I’m sure anyone with a chronic illness has been there. Where you find yourself apologizing for everything and excusing yourself for things that are usually out of your control. I find especially with invisible illnesses, it’s a lot trickier to tread around this. By definition I have a disability. Do I look like it? No? Can I function? Mostly. But somedays not so much. But in our society I am considered too functioning to be disabled. Yet there are some days where I can’t function, where I can barely make it out of my bed.
Yet here I am apologizing to other people for inconveniencing them. Why? I never asked to get sick. I never asked for my life to be so unpredictable day to day due to my illness, therefore often having to cancel last minute. I never asked for a disease that has reverted by bowels to have the same “holding it” time span as a toddler. Yet I apologize to the cashier for having them have to unlock their washroom for me, I apologize to the people standing outside the single washrooms for taking so long, I apologize to my friends or family for making them frantically look for a washroom while I hunch over in pain.
And usually I get the same answer, “it’s not your fault.” So why can’t I get that through my brain?
It isn’t my fault that my body has rejected medication left, right, and centre. It isn’t my fault that my average bathroom break is at least 15 minutes. It isn’t my fault that there have been days that I have gone to the washroom over 20 times. It most certainly isn’t my fault that my gas build up is so crazy that some public washrooms have been serenaded by my bowels. Same with my bowels just grumbling while sitting. It’s not my fault that a side effect of my disease and my medication is fatigue, so yes I do sleep a lot, yes I do need a nap, and no I don’t think I can last until 2 am. It’s not my fault that certain foods trigger me, so although it’s not an allergy, no I can’t eat that. I will literally bleed 20 minutes after eating it. And yes I know my order at Starbucks is a little more complicated, no I can’t have caffeine, but yes I will have decaf because I still like the taste of coffee. Let me enjoy the little things.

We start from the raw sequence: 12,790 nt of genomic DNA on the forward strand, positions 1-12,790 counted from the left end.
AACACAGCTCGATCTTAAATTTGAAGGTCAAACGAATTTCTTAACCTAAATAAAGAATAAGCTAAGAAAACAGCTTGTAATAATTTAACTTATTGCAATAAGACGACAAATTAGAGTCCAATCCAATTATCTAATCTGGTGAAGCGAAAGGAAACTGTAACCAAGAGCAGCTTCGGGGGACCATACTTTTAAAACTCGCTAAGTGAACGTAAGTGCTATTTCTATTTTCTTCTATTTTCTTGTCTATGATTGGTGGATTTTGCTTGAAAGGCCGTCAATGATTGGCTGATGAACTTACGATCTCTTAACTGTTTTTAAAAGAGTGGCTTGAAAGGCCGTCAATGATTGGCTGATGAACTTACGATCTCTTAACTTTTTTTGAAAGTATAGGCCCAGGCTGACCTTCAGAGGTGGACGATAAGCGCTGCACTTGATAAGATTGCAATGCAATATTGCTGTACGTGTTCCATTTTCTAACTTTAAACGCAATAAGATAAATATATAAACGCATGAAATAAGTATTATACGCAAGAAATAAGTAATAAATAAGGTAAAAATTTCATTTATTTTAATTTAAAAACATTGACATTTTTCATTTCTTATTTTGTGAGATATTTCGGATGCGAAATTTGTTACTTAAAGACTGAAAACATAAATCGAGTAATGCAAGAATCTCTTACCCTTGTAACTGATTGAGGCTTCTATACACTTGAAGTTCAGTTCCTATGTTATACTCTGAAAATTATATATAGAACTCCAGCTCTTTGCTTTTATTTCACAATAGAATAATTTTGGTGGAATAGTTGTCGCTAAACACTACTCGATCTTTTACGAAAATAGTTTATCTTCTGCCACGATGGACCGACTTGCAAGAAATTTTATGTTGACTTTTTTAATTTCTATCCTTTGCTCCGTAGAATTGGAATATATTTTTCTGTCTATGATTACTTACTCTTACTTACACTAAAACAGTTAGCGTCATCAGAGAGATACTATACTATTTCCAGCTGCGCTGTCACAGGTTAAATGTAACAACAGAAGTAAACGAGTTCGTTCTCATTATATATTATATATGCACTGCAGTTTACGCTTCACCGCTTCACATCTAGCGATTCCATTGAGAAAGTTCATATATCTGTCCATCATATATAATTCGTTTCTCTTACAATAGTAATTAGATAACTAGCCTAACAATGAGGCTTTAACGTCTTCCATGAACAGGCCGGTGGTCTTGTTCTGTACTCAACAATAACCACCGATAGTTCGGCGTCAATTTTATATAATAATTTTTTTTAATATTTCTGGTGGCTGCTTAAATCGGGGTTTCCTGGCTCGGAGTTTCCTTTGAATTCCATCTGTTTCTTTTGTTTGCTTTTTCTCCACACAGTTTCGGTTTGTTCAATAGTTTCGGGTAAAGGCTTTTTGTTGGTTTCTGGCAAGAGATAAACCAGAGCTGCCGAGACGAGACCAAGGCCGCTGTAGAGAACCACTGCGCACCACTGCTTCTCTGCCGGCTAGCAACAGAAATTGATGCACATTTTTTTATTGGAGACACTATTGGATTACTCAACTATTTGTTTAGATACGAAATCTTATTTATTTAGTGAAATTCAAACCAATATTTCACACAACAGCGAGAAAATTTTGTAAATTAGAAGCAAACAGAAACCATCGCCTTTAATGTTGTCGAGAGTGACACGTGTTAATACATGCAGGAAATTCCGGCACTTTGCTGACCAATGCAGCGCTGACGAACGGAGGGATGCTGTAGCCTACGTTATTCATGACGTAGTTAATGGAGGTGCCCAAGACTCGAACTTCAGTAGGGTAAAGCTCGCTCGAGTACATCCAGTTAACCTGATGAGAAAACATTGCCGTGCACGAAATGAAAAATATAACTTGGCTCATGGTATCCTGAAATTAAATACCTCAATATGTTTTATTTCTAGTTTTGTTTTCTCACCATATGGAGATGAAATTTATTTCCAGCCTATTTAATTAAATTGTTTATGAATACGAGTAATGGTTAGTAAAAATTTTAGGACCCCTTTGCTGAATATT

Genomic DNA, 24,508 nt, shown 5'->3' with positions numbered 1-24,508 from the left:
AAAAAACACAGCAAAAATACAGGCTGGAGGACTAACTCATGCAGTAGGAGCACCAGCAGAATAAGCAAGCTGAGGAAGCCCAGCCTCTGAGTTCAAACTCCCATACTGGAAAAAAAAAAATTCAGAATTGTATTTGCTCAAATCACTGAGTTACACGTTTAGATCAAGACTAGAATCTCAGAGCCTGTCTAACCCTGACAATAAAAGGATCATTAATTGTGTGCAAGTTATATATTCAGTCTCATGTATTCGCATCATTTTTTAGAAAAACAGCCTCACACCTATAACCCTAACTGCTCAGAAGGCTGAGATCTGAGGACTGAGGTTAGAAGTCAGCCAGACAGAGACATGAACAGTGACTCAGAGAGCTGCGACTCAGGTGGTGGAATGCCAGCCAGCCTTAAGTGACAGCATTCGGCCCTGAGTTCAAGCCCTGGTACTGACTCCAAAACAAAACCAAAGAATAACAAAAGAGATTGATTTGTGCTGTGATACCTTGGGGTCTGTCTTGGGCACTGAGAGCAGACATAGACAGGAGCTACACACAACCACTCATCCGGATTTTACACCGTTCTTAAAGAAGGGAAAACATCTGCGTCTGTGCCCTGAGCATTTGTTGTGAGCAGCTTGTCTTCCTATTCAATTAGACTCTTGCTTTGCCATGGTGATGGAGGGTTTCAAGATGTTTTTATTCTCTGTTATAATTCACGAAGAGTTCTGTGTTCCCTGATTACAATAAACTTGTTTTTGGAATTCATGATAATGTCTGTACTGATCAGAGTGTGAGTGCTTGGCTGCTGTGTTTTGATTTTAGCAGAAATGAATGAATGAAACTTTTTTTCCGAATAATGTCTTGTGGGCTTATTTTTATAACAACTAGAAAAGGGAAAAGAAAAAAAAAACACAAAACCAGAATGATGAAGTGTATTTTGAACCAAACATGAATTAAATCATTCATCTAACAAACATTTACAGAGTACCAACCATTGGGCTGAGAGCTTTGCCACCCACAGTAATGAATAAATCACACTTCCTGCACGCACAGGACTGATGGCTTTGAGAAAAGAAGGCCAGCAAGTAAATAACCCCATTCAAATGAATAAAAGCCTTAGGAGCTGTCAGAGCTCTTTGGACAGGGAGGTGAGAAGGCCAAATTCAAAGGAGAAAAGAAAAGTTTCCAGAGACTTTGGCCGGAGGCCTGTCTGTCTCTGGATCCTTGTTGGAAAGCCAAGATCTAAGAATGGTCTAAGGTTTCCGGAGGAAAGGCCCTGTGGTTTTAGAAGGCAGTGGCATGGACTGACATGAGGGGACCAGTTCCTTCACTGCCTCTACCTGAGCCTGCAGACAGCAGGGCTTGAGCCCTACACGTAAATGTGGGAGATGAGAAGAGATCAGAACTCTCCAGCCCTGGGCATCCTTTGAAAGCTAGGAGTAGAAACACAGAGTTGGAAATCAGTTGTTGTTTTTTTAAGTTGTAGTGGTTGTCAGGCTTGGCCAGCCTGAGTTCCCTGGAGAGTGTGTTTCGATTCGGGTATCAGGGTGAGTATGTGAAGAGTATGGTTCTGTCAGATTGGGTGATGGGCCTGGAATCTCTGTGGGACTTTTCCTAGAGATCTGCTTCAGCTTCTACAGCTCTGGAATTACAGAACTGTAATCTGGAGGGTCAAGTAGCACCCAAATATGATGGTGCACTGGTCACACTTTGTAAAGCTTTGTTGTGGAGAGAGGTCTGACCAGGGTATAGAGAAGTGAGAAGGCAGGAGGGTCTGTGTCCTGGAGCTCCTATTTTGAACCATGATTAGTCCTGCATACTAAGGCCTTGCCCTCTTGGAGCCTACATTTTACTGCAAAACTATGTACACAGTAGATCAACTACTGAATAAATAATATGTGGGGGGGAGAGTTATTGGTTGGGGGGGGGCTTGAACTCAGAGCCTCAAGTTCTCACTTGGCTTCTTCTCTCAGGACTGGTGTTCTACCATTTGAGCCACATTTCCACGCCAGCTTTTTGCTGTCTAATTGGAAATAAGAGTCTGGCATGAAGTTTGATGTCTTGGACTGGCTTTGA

I’m still blindly navigating my way through my own disease. Some days I do pretty damn great, other days I do too much and pay for it later, and other days I just fall straight on my face. No one can really prepare you for the impact it has on your life and people around you. I can listen to other people’s experiences but even then, what works for some doesn’t work for everyone. Everyone has a different story.
I will not stop talking about my disease. I will not feel bad for asking for a second or third opinion. I will not, not ask a million questions because this is my body and it affects me. I will always advocate for myself and other people. I will post about it on social media. I will gladly talk about it in public. Because it’s not just me. It affects so many other people.
There are so many people who aren’t willing to talk about it for whatever personal reasons they may have. It’s not a pretty disease, it’s not a very compassionate disease (especially not like cancer), and it’s certainly not a mainstream disease. Not a lot of people understand it to begin with. But then we have to take the time to help people understand.
Be you. Unapologetically. Be who you are entirely. Flaws and all. Because it’s you who has to wake up everyday facing life the way you are. It’s you that goes through the highs and lows. People in your life can choose to walk away when the going gets tough. But you don’t get that choice. Chronic illnesses are usually a lifetime commitment.
So do what you need to so you can stay sane, stay happy, be functioning, and make your life easier.
While I know I shouldn’t apologize to my friends and family (but I probably still will), I will say thank you. Thank you for understanding, for day in and day out sticking by me, and for just being as accommodating as you can be.